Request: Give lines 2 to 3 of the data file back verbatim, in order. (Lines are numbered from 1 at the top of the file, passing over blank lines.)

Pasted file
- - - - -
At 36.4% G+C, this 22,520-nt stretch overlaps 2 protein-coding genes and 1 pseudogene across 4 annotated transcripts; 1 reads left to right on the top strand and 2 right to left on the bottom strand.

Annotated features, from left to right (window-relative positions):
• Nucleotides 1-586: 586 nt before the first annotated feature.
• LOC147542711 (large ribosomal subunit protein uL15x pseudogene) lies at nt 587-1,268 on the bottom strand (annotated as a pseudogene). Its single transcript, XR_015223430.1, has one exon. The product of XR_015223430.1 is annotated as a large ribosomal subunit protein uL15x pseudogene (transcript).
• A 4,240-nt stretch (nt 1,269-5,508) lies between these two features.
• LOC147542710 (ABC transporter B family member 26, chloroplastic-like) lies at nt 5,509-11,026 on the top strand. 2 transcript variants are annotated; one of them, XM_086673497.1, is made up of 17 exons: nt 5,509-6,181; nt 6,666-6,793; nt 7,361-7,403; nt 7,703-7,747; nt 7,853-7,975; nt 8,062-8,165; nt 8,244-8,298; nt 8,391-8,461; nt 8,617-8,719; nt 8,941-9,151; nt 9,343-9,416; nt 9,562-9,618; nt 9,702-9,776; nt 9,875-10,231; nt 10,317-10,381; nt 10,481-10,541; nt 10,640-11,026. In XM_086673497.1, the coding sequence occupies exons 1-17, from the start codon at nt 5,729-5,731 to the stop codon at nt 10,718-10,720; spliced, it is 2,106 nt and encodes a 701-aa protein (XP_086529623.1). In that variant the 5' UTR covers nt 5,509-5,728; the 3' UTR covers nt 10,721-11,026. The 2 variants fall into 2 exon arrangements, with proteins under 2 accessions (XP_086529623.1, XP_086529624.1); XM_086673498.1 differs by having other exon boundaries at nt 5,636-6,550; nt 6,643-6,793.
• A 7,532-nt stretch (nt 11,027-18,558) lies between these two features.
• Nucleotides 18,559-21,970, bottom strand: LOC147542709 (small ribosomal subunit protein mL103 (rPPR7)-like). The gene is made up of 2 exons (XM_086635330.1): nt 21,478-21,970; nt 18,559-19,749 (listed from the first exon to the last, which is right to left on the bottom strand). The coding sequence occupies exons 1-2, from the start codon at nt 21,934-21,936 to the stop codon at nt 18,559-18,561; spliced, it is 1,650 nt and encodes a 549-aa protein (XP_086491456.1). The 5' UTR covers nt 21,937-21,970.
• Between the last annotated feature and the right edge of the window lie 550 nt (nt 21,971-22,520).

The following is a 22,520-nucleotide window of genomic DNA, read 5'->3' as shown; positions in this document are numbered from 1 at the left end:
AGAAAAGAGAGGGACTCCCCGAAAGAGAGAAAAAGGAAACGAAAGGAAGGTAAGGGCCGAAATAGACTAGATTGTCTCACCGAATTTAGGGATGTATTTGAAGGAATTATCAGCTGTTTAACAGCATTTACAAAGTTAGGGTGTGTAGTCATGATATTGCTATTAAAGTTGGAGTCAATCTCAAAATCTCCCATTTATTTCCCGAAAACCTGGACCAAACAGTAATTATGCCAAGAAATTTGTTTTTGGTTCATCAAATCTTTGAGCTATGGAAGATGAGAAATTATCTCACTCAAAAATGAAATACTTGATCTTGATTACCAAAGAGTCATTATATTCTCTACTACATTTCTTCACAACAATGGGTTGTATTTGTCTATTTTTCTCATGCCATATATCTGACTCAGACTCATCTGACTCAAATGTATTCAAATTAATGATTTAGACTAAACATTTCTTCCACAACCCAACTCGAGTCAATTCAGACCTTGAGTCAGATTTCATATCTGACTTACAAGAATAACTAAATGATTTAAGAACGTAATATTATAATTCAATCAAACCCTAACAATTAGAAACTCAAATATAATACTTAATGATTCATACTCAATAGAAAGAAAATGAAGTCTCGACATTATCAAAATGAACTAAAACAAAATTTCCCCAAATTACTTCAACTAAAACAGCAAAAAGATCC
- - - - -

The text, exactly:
Annotated features, from left to right (window-relative positions):
• Nucleotides 1-586: 586 nt before the first annotated feature.